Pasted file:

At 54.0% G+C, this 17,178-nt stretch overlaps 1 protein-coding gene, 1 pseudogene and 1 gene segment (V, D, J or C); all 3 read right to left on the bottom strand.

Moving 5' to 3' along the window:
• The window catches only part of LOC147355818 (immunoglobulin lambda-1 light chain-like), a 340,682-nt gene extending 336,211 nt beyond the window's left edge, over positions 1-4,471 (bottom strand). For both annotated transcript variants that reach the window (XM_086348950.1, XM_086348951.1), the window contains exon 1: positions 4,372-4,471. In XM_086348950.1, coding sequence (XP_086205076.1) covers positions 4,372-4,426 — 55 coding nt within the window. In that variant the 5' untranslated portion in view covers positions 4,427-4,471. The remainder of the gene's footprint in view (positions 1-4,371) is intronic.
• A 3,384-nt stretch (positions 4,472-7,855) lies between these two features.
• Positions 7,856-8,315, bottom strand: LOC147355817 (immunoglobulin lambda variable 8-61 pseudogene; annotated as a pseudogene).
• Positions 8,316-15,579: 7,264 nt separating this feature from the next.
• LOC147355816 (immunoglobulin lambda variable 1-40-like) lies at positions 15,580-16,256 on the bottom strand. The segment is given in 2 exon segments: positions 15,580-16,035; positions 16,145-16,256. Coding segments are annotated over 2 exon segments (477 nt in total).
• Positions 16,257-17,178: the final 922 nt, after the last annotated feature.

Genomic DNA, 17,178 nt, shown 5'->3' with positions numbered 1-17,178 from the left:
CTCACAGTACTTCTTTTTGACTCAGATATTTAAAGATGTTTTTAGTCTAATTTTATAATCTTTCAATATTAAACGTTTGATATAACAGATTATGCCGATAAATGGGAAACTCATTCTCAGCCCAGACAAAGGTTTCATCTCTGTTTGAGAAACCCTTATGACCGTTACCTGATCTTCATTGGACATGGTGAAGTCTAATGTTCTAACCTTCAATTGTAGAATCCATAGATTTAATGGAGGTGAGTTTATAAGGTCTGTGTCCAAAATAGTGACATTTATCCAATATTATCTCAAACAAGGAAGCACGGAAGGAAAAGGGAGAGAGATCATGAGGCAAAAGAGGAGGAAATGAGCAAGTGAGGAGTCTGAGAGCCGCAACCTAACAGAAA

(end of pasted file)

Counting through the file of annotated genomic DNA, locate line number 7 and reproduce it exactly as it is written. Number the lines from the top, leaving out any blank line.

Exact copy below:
• LOC147355816 (immunoglobulin lambda variable 1-40-like) lies at positions 15,580-16,256 on the bottom strand. The segment is given in 2 exon segments: positions 15,580-16,035; positions 16,145-16,256. Coding segments are annotated over 2 exon segments (477 nt in total).